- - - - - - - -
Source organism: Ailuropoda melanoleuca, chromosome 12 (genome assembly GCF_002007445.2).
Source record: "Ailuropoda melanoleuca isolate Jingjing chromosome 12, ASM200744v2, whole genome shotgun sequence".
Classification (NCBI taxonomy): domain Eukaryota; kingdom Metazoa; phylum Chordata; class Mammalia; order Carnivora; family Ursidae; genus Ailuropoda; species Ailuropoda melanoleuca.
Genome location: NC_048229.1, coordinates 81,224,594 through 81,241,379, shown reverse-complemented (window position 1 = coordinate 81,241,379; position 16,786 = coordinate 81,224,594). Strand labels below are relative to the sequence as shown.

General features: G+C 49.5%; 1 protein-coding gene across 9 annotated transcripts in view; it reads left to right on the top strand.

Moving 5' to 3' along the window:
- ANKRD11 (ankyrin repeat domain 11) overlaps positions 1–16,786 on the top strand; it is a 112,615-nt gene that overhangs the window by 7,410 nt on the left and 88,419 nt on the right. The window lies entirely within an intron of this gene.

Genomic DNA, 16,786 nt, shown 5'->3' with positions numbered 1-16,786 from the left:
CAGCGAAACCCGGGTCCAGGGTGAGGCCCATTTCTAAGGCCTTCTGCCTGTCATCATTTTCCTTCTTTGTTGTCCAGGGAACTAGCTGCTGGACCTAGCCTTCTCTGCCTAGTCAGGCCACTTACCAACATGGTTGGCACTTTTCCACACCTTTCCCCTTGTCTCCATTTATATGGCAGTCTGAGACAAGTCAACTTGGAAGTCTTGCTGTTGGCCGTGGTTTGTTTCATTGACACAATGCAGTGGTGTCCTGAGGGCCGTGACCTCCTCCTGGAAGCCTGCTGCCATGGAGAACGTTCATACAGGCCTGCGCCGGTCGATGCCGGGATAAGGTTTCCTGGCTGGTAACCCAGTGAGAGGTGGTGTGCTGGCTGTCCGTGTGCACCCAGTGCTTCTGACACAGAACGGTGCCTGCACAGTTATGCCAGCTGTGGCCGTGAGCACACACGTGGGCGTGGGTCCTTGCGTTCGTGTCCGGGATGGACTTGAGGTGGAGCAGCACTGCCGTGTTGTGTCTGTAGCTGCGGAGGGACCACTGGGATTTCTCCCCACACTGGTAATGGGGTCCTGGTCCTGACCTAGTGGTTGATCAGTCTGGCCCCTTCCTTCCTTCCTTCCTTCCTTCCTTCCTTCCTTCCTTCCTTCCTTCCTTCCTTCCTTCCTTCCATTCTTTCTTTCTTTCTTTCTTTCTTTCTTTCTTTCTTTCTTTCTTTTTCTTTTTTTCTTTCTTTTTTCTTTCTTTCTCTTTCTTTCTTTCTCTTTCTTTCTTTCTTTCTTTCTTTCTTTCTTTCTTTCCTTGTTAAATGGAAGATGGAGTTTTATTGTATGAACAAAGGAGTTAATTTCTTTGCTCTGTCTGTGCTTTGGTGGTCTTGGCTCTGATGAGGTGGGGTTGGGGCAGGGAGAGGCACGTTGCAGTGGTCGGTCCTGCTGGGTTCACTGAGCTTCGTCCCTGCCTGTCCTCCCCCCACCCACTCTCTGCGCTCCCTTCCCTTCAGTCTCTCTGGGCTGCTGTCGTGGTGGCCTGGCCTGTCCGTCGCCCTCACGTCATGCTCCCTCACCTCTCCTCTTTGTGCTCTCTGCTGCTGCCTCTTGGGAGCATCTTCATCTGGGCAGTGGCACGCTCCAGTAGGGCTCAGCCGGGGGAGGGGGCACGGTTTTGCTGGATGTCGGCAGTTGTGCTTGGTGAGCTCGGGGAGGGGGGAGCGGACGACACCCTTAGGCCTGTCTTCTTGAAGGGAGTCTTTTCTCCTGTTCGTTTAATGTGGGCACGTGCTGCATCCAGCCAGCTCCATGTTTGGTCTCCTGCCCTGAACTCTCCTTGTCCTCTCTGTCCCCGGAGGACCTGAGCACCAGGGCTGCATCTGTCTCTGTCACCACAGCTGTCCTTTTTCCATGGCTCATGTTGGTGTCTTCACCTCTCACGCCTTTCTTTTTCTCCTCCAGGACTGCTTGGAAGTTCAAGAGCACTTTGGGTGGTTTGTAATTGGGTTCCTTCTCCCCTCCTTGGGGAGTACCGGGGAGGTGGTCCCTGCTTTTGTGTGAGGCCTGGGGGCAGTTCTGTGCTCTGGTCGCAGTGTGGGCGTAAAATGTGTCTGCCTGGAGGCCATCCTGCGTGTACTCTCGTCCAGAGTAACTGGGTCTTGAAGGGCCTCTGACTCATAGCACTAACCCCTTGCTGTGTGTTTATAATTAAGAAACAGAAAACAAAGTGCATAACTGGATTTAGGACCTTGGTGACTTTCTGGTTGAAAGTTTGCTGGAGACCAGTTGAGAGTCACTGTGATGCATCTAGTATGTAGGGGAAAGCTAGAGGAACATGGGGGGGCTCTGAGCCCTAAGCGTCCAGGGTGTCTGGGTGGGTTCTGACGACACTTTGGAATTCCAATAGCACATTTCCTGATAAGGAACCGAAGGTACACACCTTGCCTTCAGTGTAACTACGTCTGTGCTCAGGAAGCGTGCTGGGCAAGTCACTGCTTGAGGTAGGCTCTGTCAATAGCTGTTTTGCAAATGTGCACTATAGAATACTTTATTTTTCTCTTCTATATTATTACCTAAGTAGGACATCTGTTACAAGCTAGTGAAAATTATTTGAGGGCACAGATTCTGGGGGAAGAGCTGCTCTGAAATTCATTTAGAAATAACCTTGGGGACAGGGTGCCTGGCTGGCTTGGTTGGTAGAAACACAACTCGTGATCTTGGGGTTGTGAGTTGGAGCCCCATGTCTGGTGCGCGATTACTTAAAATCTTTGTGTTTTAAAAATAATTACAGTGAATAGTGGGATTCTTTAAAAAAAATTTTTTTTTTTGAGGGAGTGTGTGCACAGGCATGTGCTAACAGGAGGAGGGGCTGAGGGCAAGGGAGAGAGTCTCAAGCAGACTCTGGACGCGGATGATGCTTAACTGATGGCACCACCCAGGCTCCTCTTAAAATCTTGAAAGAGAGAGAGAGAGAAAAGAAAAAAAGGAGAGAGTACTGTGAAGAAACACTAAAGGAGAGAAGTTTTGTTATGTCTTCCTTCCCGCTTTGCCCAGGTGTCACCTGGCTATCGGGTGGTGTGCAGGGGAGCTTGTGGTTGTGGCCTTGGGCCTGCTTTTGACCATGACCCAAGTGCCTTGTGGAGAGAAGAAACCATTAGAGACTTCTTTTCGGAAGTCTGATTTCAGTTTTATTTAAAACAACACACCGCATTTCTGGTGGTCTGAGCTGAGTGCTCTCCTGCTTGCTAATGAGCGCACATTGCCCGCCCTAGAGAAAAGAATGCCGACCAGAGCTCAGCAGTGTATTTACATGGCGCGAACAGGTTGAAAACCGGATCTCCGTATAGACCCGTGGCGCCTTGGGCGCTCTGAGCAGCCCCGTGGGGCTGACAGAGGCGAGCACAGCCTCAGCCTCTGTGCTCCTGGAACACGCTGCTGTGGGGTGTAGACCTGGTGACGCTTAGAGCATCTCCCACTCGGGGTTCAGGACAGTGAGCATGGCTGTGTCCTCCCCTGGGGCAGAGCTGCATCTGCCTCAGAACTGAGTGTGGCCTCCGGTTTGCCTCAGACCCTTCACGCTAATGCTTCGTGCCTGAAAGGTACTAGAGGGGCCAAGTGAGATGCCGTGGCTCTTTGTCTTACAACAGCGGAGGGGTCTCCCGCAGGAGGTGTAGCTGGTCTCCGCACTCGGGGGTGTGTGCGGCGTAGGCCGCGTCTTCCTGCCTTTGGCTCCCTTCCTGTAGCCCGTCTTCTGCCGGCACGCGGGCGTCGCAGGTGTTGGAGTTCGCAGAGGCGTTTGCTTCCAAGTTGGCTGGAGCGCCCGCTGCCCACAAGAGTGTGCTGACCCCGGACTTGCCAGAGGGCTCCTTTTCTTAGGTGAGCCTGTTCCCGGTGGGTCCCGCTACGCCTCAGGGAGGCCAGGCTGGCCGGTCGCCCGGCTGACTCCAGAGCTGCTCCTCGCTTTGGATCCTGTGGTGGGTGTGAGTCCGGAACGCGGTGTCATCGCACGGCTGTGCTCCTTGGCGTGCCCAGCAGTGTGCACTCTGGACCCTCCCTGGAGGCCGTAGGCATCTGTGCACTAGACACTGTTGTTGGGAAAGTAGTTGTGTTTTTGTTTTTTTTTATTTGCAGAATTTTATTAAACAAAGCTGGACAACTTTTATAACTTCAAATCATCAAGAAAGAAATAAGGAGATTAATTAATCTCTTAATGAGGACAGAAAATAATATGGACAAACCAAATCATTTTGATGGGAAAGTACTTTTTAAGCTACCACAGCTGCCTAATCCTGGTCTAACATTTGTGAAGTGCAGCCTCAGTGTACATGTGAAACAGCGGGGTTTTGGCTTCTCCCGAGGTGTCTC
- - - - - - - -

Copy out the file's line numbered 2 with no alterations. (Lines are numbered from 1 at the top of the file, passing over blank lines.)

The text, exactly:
Source record: "Ailuropoda melanoleuca isolate Jingjing chromosome 12, ASM200744v2, whole genome shotgun sequence".